After a full day of discussions about public education among a select group of establishment educators and allied think-tank types, the best recommendation they could all come up with is the need for more “effective teachers.” Not to be outdone by the Council on Foreign Relations Task Force on Education, the New York Times, in its second annual conference held on September 13, decided to put its three cents in the ongoing discussions on public education which seem to have attracted the attention of the establishment cognitive elite.
Naturally, there was no criticism of the progressive curriculum which has destroyed academic excellence in the government schools. The focus was on teachers, who do not formulate the curriculum, but merely implement it. The Times statement about the conference made that clear:
The second annual Schools for Tomorrow conference will explore how government, the private sector, parents and others can develop the best teachers possible. Topics of discussion will include the changing role of the teacher, using technology more effectively, teacher training and professional development and more.
The entire conference was videotaped so that anyone with access to the Internet can actually view the discussions. Among the participants were several New York Times columnists who acted as moderators as well as such establishment luminaries as Dennis Walcott, chancellor of New York’s public schools, who gave a rather cheerful report on the improvements being made in the city’s schools; Mark Edwards, superintendent of Moorseville, N.C., Graded School District where test scores are up. Somehow he was supposed to reveal some magic trick to the Moorseville success story; Aneesh Chopra, former chief technology officer for the United States, who opined that technology alone will not improve education; Pedro Noguera, professor of education at Columbia University, who jolted the audience by saying, “We have set some schools up for failure,” which received great applause; Laura Saunders, head of the Rebecca School, who spoke of the joys of educating special needs kids. And others.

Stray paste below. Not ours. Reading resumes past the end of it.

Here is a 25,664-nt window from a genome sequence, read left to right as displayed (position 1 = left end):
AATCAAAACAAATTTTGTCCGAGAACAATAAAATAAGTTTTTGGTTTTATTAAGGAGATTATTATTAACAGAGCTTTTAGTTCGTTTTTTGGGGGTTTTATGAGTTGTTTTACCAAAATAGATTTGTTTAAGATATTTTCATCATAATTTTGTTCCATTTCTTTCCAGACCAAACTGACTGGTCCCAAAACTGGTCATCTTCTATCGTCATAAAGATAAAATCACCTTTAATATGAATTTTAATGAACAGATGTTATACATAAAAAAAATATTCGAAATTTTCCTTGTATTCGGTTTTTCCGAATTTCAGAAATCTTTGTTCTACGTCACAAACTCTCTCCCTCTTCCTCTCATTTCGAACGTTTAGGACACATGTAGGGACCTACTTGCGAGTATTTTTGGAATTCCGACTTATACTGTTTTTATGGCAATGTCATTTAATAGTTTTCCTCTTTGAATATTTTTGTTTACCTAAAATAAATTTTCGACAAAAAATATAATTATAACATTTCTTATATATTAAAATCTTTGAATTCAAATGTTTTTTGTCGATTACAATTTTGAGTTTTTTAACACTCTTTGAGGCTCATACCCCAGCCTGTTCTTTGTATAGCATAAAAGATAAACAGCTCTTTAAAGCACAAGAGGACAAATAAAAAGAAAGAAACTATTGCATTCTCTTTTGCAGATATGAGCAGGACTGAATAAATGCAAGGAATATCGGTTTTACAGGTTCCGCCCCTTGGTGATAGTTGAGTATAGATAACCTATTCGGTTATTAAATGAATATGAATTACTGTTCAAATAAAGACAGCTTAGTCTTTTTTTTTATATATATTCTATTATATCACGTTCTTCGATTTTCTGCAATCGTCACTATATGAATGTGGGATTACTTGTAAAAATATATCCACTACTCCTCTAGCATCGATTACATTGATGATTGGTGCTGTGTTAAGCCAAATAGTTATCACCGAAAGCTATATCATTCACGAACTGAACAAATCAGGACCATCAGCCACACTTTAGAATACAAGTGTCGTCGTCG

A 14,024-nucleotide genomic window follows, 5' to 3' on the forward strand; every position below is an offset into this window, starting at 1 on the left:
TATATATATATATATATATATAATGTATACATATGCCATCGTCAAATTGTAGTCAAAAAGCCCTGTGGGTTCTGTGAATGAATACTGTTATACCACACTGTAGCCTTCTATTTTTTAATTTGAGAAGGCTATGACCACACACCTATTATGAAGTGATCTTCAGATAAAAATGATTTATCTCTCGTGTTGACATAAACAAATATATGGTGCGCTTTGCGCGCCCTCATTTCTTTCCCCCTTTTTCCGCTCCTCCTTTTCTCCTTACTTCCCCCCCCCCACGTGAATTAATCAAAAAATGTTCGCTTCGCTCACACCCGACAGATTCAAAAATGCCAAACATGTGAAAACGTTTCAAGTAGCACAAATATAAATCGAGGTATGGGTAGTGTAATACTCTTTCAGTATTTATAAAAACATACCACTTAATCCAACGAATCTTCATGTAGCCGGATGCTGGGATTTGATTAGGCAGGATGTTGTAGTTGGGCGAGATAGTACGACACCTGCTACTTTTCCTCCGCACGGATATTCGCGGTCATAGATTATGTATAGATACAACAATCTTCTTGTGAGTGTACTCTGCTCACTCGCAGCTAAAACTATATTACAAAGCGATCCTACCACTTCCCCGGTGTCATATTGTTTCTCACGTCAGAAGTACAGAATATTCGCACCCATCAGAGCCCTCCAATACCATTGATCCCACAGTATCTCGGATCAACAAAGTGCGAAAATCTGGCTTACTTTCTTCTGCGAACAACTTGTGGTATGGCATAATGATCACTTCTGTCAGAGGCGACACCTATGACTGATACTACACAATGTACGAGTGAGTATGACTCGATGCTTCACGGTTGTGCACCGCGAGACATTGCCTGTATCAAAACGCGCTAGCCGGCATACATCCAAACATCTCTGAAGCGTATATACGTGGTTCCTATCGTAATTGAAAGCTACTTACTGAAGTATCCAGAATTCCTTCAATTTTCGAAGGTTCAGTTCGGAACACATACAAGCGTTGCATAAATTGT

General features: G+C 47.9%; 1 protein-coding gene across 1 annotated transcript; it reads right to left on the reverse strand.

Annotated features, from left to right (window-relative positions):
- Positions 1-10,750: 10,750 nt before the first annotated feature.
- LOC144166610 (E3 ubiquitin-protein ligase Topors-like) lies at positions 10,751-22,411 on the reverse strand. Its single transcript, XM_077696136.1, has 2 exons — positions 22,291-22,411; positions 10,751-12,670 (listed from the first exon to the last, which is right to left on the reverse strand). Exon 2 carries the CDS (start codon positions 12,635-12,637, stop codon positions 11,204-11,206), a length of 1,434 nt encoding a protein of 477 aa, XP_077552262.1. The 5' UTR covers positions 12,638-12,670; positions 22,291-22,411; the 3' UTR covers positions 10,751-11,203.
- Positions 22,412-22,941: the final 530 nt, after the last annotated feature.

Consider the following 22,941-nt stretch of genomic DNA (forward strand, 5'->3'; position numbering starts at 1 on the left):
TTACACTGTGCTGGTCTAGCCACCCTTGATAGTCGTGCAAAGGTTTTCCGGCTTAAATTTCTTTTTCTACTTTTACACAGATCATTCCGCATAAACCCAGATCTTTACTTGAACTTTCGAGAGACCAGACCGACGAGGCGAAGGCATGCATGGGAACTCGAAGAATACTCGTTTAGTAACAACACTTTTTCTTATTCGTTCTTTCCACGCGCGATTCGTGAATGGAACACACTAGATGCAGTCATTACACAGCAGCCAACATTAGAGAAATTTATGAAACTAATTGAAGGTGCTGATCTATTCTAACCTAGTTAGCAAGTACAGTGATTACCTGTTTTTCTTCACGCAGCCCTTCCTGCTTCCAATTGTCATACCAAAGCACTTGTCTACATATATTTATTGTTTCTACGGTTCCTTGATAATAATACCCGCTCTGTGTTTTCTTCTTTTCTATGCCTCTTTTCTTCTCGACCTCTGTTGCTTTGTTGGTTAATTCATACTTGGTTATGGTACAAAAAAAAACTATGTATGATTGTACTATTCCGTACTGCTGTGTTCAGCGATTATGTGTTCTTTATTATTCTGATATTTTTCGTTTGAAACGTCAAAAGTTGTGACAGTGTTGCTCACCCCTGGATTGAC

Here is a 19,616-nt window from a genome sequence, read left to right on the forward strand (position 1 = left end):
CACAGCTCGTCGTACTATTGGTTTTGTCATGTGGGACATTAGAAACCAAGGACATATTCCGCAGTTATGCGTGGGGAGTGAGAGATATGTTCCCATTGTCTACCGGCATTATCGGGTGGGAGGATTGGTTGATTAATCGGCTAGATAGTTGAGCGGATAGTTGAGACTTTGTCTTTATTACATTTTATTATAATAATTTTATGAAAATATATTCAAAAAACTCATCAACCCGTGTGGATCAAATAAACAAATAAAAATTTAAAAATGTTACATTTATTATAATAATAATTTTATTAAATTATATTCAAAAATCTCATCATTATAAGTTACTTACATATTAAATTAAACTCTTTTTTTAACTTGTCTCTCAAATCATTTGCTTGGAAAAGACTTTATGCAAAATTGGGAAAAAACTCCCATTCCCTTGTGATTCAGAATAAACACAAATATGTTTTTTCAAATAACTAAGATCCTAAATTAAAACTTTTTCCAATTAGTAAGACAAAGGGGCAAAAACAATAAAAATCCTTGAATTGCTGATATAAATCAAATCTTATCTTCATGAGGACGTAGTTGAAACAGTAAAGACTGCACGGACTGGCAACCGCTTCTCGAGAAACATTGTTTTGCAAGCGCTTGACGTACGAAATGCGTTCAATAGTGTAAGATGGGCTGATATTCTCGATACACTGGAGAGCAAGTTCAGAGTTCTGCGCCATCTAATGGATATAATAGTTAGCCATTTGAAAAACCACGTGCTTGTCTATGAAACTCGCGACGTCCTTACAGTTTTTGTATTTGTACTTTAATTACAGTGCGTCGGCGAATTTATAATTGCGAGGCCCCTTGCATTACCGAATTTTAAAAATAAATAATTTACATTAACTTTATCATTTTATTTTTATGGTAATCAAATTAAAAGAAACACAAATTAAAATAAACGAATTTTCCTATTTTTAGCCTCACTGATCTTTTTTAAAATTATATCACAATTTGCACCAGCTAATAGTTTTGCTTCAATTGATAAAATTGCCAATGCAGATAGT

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Sam Blumenfeld (photo)